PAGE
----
Much of science is a kind of puzzle solving activity. You, the scientist, are presented with a phenomenon whose causes and underlying mechanisms we do not yet understand — and your task is to elucidate them. That this succeeds at all inspires awe. That it succeeds fairly regularly and efficiently requires an explanation.
There are two issues to be understood, broadly speaking: (1) how we can tell that a scientific hypothesis is probably true (this is usually called “justification”) and (2) how we come up with hypotheses in the first place (usually called “discovery”). Both stages are crucial. The best tester of hypotheses is helpless if she has nothing to test. And the most creative hypotheses are of limited use if we cannot assess their truth. Importantly, the efficiency of science must depend to a large extent on discovery: on the fact that candidate hypotheses can be produced quickly and reliably.
Not so long ago, philosophers of science believed that discovery is mostly intractable: a matter of happy guesses and creative intuitions. In recent decades, however, it has been argued that systematic insight into scientific hypothesis generation is possible. A particularly nice and approachable example of this type of thinking in the philosophy of biology is given in a recent book by Carl Craver and Lindley Darden (based on their earlier research). They argue that scientists invent new mechanisms by using three main strategies: (1) they transfer mechanisms schemata from related problems (schema instantiation); (2) they transfer mechanism components from related problems (modular subassembly); (3) they investigate how known components or interactions can link up (forward/backward-chaining). A somewhat broader and more historical (but less problem oriented) perspective is given by Jutta Schickore in the Stanford Encyclopedia of Philosophy.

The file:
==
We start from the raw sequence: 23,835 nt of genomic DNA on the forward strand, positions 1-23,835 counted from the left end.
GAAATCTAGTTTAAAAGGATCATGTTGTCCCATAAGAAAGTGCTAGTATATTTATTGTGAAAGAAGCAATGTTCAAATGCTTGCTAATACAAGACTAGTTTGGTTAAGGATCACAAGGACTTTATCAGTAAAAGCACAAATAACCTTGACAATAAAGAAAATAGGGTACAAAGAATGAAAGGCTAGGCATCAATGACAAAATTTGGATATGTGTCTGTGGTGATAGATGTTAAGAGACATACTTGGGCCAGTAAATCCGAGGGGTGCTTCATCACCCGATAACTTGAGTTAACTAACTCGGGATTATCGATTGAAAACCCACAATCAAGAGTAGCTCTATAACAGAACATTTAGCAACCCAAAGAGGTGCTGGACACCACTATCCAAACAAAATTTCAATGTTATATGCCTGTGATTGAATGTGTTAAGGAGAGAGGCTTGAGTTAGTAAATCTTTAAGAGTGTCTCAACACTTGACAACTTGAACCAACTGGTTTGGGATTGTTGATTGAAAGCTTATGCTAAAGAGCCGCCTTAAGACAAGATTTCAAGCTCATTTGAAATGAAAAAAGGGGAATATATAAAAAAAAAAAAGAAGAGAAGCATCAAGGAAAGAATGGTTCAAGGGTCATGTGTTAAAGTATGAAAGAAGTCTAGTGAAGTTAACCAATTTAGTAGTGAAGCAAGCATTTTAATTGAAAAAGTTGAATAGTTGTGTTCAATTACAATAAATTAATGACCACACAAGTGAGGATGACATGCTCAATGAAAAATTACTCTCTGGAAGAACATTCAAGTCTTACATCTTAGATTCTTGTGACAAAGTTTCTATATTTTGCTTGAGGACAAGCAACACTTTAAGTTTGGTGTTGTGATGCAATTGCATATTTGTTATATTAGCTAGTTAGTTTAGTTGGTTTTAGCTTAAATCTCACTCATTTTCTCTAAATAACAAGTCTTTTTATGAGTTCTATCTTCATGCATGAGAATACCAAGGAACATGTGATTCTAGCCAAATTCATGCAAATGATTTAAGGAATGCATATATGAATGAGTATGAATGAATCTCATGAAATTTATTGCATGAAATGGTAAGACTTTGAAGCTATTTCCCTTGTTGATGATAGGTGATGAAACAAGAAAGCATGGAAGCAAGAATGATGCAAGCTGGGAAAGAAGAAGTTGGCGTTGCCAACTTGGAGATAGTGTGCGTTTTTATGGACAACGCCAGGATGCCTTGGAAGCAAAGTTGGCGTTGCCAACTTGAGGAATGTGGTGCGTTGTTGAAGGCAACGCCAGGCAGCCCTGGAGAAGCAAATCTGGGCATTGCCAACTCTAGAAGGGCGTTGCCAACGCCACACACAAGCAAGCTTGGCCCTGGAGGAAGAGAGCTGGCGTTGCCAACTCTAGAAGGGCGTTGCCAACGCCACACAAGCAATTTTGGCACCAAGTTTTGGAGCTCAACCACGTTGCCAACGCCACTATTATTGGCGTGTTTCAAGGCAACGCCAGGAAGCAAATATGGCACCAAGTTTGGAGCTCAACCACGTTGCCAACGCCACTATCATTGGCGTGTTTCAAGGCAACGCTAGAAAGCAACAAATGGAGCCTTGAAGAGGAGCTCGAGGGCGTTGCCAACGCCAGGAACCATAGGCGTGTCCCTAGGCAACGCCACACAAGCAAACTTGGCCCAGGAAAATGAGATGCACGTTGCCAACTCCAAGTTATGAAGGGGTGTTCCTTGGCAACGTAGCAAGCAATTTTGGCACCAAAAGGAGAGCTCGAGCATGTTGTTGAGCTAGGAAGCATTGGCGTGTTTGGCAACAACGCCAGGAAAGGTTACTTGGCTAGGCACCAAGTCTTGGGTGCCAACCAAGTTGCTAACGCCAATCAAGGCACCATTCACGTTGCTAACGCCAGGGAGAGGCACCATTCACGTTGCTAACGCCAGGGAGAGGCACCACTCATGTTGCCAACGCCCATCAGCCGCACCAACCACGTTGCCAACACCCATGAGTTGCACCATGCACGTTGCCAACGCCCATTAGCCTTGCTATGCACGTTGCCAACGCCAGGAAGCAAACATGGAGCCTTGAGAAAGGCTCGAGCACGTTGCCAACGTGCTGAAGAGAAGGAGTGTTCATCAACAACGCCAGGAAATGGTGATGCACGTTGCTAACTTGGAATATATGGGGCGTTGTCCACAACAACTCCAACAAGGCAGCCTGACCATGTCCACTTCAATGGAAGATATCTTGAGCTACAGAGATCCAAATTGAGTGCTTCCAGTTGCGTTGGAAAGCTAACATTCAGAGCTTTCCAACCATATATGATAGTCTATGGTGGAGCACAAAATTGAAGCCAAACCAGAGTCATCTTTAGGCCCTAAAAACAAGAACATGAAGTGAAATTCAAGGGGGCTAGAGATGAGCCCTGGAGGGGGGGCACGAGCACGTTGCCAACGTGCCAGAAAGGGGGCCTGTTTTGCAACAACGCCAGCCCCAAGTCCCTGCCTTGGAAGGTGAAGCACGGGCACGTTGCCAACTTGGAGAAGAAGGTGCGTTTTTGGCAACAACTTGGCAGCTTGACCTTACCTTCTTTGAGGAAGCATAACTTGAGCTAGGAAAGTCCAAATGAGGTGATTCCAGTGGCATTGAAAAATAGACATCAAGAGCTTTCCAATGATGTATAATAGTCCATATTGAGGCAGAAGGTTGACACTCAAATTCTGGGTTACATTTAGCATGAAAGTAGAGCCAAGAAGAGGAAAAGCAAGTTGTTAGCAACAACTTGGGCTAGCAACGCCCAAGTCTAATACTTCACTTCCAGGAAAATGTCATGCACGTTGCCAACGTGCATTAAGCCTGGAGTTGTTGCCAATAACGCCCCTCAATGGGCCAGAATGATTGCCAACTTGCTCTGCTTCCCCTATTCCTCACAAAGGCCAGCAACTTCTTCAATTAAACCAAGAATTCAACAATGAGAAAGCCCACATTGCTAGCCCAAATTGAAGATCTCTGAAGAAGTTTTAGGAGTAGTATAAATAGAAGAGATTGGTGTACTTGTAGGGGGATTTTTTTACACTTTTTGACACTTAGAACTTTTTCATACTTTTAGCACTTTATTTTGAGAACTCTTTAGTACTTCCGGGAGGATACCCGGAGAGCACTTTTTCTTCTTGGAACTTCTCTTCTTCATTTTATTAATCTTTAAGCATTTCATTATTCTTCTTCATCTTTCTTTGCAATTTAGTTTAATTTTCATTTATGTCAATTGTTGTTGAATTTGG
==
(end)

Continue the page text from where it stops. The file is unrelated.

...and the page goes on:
In a new paper, I and my co-author Kärin Nickelsen present our own contribution to the discovery debate. Our work is in the Craver/Darden tradition, but we look in detail at two historical cases — Oxidative Phosphorylation and the Calvin-Benson cycle — to advance the state of the art a bit (by about a paper’s worth). We focus on three areas:
First, we consider “hard cases” of discovery from the history of sciences. By this we mean achievements of acknowledged originality that no one would describe as mere extrapolations of previous knowledge. If a particularly spectacular scientific discovery can be explained in terms of a certain set of discovery strategies, then this speaks to the usefulness and power of these strategies: less complex cases should present no problem to them. So hard cases help our claim that much of scientific creativity is ultimately explicable in terms of the skillful and diligent use of basic heuristics.
Second, we are interested in whether discovery strategies are “substrate neutral” or “domain specific”. Are there general rules for discovering scientific hypotheses, or do strategies only apply to particular fields of inquiry — or even to particular kinds of empirical problems within disciplines? We think that the truth is for once in the middle: discovery strategies seem to be somewhat general, but they need to be applied to highly domain-specific previous knowledge. We discuss instances of this in the paper.
Third, the existing literature does not pay enough attention to the way in which the space of possible hypotheses is explored systematically. In one of our cases, for instance, a particularly interesting scientific hypotheses was arrived at — in part — by simple causal combinatorics. It was known that two types of events, A and B, were correlated. This allowed the following (exhaustive) set of hypotheses to be explored: Does A cause B? Does B cause A? Or do A and B have a common cause? While this procedure may sound simple, its results are anything but.
The paper has just appeared in History and Philosophy of the Life Sciences, and our penultimate draft is available on Pitt’s PhilSci archive.